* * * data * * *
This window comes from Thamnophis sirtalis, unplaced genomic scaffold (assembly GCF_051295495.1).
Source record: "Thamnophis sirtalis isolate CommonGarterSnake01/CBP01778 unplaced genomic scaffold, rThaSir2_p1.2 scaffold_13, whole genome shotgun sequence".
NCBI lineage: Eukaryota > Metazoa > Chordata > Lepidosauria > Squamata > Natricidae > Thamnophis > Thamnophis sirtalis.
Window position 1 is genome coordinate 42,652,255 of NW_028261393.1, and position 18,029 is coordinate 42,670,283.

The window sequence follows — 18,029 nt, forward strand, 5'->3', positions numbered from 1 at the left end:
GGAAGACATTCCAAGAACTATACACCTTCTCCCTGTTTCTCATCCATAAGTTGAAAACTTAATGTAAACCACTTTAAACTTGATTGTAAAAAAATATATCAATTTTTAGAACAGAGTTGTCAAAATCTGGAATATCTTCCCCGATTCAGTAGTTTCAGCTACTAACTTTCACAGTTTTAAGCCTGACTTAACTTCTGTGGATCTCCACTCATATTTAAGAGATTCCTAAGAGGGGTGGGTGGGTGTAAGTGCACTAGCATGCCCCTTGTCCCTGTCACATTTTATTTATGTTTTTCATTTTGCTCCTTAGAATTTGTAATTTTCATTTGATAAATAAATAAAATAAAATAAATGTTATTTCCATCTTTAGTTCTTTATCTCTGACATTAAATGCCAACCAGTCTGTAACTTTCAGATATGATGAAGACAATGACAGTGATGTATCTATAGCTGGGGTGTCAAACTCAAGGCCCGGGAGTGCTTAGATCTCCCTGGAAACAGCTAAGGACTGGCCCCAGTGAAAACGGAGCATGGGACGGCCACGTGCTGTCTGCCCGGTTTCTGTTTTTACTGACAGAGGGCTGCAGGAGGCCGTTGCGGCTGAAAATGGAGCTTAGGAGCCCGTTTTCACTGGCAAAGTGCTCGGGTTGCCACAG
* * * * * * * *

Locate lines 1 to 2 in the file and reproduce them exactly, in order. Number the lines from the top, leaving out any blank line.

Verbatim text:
This window comes from Thamnophis sirtalis, unplaced genomic scaffold (assembly GCF_051295495.1).
Source record: "Thamnophis sirtalis isolate CommonGarterSnake01/CBP01778 unplaced genomic scaffold, rThaSir2_p1.2 scaffold_13, whole genome shotgun sequence".